How does it appear, that is to say what should women with implants look out for? It seems the disease first appears in the thickened tissue (capsule) that the body creates to surround an implant. It then makes fluid, and so the breast swells and becomes tense and hard. Some fluid and some tension are normal but a sudden change occurring at any time (months or years) after the implant has settled down initially, and causing one side to swell, should immediately be reported and expert advice sought. Any woman with settled implants who develops new swelling in just one breast should immediately seek advice. Some agencies have recommended routine scanning or mammography screening but that is not currently the advice in the UK. Again, your surgeon is an appropriate person to advise you.
How is it treated? Pleasingly, the way forward in treatment is becoming clear and the results are reassuring. The key thing appears to be that surgical excision of the tumour is essential, and this can often be achieved by simply removing the capsule that surrounds the implant. Where the disease is reported early and is appropriately treated when still confined to the breast, 93% of women have no further sign of the disease 3 years later. This is of course no cause for complacency, but is reassuring for those women affected. Other means of treatment include chemotherapy or radiotherapy for disease that cannot be removed.
Should I insist on smooth implants, or have mine changed to smooth implants? I can only give a personal view as at the moment I do not believe there is a right and wrong answer to the question. The reason most surgeons in the UK have preferred textured implants is that there is evidence to show they are less likely to harden with time (capsular contracture). Given that hardening can spoil the result, and is quite common, and given the risks in general of surgery (small but real), and the very small (but again real) risk of BIA-ALCL, it is a difficult balance to decide whether to use smooth implants and whether to change implants. The only reasonable answer to this question is that the patient and the surgeon should put time aside to discuss these issues prior to surgery, and be clear about what is covered in the aftercare and what is not under the terms of the surgery. As the FDA puts it “before getting breast implants, make sure to talk to your health care provider about the benefits and risks of textured-surface vs. smooth-surfaced implants. If you have breast implants, there is no need to change your routine medical care and follow-up”.
Should this put me off having breast implants? Let me answer this as I do for all my patients: there is no such thing as totally risk free surgery. All surgery can cause health problems, and carries risks which can range in frequency and in severity. For this reason I have never accepted that breast augmentation is simply a life style issue. Patients should only undergo aesthetic surgery to address distress about appearance, and the degree of that distress should be sufficient to warrant the risks a procedure entails. For breast implants the risks remain either infrequent but important (e.g. B IA-ALCL) or more frequent but less severe (e.g. scarring or loss of sensation etc: see other advice on this site). In other words, patients requesting breast augmentation face the task of balancing risks and benefits as they do for any procedure and your surgeon should help and guide you objectively in this matter. Often it helps to consult more than one health care professional before reaching a decision which should in any case never be rushed or impulsive. Breast implants can be greatly life enhancing and in the past this has not, I believe, been adequately recognised. But they also carry potential consequences which must be understood.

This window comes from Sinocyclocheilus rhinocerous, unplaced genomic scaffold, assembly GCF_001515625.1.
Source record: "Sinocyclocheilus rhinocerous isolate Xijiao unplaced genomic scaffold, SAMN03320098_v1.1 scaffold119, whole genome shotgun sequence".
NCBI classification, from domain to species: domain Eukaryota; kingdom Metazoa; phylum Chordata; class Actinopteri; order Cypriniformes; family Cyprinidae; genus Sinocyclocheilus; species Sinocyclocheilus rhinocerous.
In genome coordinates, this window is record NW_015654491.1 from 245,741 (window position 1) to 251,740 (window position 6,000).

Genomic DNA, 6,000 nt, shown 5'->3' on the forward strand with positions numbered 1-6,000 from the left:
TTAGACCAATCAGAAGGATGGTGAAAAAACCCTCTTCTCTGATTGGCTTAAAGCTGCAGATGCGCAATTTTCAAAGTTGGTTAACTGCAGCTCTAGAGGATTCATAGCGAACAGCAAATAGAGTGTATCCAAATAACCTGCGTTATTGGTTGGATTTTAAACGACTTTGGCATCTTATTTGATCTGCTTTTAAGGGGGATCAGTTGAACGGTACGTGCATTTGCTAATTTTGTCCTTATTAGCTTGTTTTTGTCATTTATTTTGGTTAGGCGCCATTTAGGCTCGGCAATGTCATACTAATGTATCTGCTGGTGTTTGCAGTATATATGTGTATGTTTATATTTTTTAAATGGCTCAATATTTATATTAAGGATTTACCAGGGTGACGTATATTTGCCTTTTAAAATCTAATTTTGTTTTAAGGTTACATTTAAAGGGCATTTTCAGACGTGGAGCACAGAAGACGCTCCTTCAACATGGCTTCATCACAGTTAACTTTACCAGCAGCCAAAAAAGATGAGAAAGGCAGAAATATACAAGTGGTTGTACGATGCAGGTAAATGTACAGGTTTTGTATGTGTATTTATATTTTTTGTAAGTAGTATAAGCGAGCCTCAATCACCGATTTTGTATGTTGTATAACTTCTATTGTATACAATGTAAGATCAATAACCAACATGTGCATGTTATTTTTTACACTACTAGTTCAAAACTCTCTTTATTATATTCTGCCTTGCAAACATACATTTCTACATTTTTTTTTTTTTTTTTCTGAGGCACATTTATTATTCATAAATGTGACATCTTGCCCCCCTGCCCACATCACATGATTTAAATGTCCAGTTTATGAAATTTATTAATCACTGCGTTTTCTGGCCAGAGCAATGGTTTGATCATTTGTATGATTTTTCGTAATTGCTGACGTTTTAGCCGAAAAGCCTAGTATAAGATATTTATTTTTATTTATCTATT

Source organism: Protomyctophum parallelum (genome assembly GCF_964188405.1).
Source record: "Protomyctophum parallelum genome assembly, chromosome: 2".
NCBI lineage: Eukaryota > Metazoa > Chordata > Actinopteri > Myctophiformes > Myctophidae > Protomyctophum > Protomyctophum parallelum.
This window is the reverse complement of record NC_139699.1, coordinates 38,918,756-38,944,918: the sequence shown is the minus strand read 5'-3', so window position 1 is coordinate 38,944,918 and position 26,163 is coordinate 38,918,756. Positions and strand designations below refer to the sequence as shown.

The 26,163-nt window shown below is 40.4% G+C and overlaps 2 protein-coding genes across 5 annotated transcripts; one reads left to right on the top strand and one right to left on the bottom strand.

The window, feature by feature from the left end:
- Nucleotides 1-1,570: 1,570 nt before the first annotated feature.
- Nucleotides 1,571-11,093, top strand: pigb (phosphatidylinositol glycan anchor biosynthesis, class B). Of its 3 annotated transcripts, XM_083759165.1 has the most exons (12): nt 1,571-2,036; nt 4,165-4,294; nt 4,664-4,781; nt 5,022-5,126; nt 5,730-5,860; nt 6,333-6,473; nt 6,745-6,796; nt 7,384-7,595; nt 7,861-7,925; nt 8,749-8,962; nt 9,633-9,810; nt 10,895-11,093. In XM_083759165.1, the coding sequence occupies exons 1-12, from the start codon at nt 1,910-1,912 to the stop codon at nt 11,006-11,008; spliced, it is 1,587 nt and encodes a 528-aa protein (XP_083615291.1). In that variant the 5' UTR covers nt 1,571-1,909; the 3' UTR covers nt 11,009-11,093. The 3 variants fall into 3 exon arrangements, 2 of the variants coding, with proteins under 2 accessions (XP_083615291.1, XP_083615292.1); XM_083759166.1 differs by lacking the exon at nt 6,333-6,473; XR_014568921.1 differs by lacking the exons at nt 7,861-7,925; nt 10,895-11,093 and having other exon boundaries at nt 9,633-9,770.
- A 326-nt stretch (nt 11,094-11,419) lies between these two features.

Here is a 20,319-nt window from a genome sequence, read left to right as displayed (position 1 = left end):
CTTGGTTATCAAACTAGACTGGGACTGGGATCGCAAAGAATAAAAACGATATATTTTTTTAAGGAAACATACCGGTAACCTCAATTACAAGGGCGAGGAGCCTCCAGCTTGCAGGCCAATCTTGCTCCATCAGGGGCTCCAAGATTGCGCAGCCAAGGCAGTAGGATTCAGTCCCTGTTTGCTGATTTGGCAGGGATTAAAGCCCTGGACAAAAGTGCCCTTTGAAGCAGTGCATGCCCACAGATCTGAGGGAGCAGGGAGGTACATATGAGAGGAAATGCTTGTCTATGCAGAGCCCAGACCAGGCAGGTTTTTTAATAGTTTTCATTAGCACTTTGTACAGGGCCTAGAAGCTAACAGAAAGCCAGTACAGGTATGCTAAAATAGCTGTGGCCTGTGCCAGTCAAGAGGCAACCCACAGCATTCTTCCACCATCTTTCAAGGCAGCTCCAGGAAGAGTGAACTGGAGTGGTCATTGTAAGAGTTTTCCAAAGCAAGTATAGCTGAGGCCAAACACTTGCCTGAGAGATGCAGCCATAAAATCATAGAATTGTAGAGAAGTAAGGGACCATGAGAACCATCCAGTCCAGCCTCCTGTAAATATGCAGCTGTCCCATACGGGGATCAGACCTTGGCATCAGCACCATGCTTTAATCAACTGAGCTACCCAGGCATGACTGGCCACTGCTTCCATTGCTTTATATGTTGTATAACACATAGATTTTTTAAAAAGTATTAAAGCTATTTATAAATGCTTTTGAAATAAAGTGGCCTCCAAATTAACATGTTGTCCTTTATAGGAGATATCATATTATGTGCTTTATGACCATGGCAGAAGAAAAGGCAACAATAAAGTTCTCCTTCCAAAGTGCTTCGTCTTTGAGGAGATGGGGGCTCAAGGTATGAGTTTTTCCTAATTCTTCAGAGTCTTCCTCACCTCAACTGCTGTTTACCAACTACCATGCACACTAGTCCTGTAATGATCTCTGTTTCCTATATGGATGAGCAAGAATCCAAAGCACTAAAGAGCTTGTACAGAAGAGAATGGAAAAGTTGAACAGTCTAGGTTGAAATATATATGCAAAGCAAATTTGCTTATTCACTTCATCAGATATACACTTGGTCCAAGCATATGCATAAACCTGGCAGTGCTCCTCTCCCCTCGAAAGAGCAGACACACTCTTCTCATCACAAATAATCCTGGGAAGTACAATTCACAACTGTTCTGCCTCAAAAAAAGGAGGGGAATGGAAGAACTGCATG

I am very willing to consult with any patient who is worried by this development. If you are worried it is perfectly reasonable to schedule an appointment with your surgeon or GP, and you should certainly do this is you have any of these symptoms:
Increase in size of one breast
Progressive hardening of one or both breasts
Pain in one or both breasts
A lump found in a breast
Discharge from a nipple
As always, women should be vigilant about their breast, examining them monthly, and reporting any change. One in eight women will develop breast cancer in their lifetime, compared to the roughly one in thirty thousand women with implants who may develop ALCL. So check your breast whether you have implants or not please. (see http://www.breastcancer.org/symptoms/testing/types/self_exam/bse_steps)
Simon Kay Summer 2017
PIP implants: update
PIP breast implants
I have never used PIP breast implants and all my patients may be assured that they have not received such an implant.
Like many surgeons I have agreed to remove and replace PIP implants at a very much reduced cost, recognising that despite reassuring women about the lack of any evidence of harm from these devices, many women remain sceptical and want them out soon.
The full report of the government’s investigation into PIP implants can be found at http://www.dh.gov.uk/health/2012/06/pip-report/ and I hope this will ad weight to the reassurance offered to those patients who had such devices implanted elsewhere.
I sat on the committee that advises the government at the time these implant failures came to light and I know the great lengths gone to to establish as quickly as possible what risks there might be to women. It soon became clear that tests around the world showed no serious threat to health, other than a local reaction (tenderness and inflammation, occasional swollen gland in the armpit). Most importantly the tests used to tell whether something might cause cancer are reported as negative.
When we efer to an implant rupturing it sounds as if the implant has burst: in fact most of the “ruptures” are failure of the silicone rubber bag that contains the gel, and are not caused by trauma.
Failure can happen in any breast implant, after which the gel escaped in to the cavity behind the breast where the implant sits. This cavity is sealed off from the rest of the body by a shell of tough scar tissue (the capsule) and in many cases the gel just remains there and the patient may never be aware there has been an implant failure. They suffer no known harm and have no symptoms.